In the tomb-like quiet of their ranch-style purgatory, a divorced husband and wife fight a wordless war while mourning an unspeakable mutual loss. A sadistic lover's ritual humiliation spawns both tenderness and revenge.
Teresa, a fifty-year-old Austrian mother, travels to the paradise of the beaches of Kenya, seeking out love from African boys. But she must confront the hard truth that on the beaches of Kenya, love is a business.
The final installment in Ulrich Seidl's Paradise trilogy, 'Paradise: Hope' tells the story of overweight thirteen-year-old Melanie and her first love. While her mother travels to Kenya ('... See full summary »
Ulrich Seidls follow wealthy tourists going on safari to kill often endangered species. Some determinedly searching for trophies, others to enjoy. Even if every prey comes at a price., they... See full summary »
Main character of this movie is Rene Rupnik, a former math teacher. He is forty years old and lives together with his mother in a desolate block of flats. Ever since his early youth women ... See full summary »
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This is a film about the 'students ball' in Horn, the little Austrian town Seidl grew up. The movie portraits the young débutantes as well as the local notables, all of them eagerly involved in maintaining the stiff and stifling ritual.
In a suburb of Vienna during some hot summer days: A teacher who is in bondage to a sleazy pimp, a very importunate hitchhiker, a private detective on the run for some car vandals, a couple with a serious marriage problem and an old man, whose wife died long before on the search for some sexual entertainment live their lives while their lifelines cross from time to time.Written by
Moritz Muehlenhoff <email@example.com>
Being absolutely unfamiliar with Austrian cinema, I've got simply astounded by this movie. More than two hours long and all the time developing the slow, monotonous rhythm it could have been a real torture for the beholder, but instead it offers something unique and very captivating.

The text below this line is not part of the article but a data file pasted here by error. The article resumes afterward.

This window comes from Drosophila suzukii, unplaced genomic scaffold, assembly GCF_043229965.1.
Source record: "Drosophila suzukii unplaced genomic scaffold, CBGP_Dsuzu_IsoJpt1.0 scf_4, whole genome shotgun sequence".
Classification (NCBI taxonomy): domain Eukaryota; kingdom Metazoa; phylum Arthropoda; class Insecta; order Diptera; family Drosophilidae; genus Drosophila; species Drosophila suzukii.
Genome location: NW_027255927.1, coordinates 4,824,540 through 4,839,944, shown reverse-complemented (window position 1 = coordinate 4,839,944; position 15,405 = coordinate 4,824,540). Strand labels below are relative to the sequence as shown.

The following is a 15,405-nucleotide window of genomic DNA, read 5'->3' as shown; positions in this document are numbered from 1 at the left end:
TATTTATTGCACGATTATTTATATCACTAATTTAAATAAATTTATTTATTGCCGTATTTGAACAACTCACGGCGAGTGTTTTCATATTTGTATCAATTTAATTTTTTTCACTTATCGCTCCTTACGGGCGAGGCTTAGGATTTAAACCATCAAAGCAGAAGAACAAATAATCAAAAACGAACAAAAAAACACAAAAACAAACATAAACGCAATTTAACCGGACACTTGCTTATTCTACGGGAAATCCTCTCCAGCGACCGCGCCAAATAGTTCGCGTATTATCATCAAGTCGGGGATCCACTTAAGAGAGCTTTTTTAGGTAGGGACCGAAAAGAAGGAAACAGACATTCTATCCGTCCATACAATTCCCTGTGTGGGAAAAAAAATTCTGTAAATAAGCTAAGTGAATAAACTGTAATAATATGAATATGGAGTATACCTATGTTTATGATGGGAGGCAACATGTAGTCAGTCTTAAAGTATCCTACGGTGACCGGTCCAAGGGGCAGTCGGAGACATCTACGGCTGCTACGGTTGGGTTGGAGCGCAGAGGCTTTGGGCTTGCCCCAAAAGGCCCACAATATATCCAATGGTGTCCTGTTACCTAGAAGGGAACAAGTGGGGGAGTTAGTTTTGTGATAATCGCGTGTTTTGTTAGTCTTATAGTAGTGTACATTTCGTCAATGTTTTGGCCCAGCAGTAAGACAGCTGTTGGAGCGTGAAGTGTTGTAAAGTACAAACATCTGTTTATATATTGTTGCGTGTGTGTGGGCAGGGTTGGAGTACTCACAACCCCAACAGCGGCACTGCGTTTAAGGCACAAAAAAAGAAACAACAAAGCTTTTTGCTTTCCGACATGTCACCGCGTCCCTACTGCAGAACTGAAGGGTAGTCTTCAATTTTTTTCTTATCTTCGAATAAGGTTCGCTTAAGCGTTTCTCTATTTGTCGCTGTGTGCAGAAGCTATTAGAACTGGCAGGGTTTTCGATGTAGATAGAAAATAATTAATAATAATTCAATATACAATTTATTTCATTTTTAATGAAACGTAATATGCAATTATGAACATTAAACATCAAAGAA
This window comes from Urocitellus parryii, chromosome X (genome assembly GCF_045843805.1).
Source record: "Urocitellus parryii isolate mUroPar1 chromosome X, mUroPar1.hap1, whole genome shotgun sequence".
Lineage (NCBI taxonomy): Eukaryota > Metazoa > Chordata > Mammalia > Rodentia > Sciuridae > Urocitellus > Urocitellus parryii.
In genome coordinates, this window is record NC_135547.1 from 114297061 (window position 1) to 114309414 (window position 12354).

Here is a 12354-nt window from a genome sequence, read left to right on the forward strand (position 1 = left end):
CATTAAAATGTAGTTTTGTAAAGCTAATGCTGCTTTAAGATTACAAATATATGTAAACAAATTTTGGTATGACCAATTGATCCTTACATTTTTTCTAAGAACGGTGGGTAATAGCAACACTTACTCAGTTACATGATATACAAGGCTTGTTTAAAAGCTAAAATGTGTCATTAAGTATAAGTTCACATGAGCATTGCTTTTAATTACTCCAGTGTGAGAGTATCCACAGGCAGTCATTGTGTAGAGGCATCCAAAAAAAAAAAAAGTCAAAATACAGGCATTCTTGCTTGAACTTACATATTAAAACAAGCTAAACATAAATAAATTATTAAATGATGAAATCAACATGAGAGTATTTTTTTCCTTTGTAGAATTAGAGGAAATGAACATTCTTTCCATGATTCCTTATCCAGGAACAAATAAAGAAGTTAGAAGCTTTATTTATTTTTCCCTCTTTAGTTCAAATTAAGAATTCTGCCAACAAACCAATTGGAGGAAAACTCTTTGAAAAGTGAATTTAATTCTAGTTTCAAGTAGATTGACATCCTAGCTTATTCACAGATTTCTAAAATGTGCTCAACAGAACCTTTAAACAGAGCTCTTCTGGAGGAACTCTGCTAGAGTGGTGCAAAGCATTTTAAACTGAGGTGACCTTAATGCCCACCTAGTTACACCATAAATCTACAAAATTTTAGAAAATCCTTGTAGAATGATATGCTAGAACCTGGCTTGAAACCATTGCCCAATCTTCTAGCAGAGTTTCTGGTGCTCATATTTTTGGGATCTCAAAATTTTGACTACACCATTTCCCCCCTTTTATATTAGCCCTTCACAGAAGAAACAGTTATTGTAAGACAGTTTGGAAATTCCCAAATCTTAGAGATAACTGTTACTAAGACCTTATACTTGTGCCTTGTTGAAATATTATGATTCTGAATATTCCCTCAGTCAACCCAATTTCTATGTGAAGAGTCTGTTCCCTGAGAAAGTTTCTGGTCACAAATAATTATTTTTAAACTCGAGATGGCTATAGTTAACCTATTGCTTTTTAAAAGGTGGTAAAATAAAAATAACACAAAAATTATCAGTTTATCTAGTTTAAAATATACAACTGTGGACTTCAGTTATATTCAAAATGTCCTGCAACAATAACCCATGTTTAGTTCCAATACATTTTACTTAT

Here are few characters, whose life paths constantly interlock in a little city in tragic coincidences. The old widower with his dog. The mad hitch-hiking girl, whose hobby is exasperating her companions with useless chatter. The middle-aged couple, whose only daughter had died in an accident some time ago and who hardly speak to each other, despite their living in the same house. The hysterical guy, torturing his girl, who works in a strip club. The aging woman who gets bullied by her macho-looking hairy boyfriend. Everyone is unhappy and that's the simple keynote. But almost no one stirs up sympathy. The world is sweaty, dried-up, brutal, senseless. And all the kindness it can provide is epitomized in the final strip-tease that the elderly maid is doing for the old man with the dog.
The dog is certainly already poisoned to that time. The mad girl is raped. The aging woman is humiliated.
The "everything is bad" slogan can seem trite, but the director Ulrich Seidl proves it with cogency. "Hundstage" is probably the most dismal film of the 21th century so far, but it works great due to its exceptional cinematic merits. According to what I know it's the first Seidl's feature film, all his previous outings were strictly documentary. Spreading his meticulous attitude to things on this work, Seidl attains the highest degree of realism, maybe even what we use to call hyper-realism. "Hundstage" is stunning by all means and comes highly recommended for all art-film fans.
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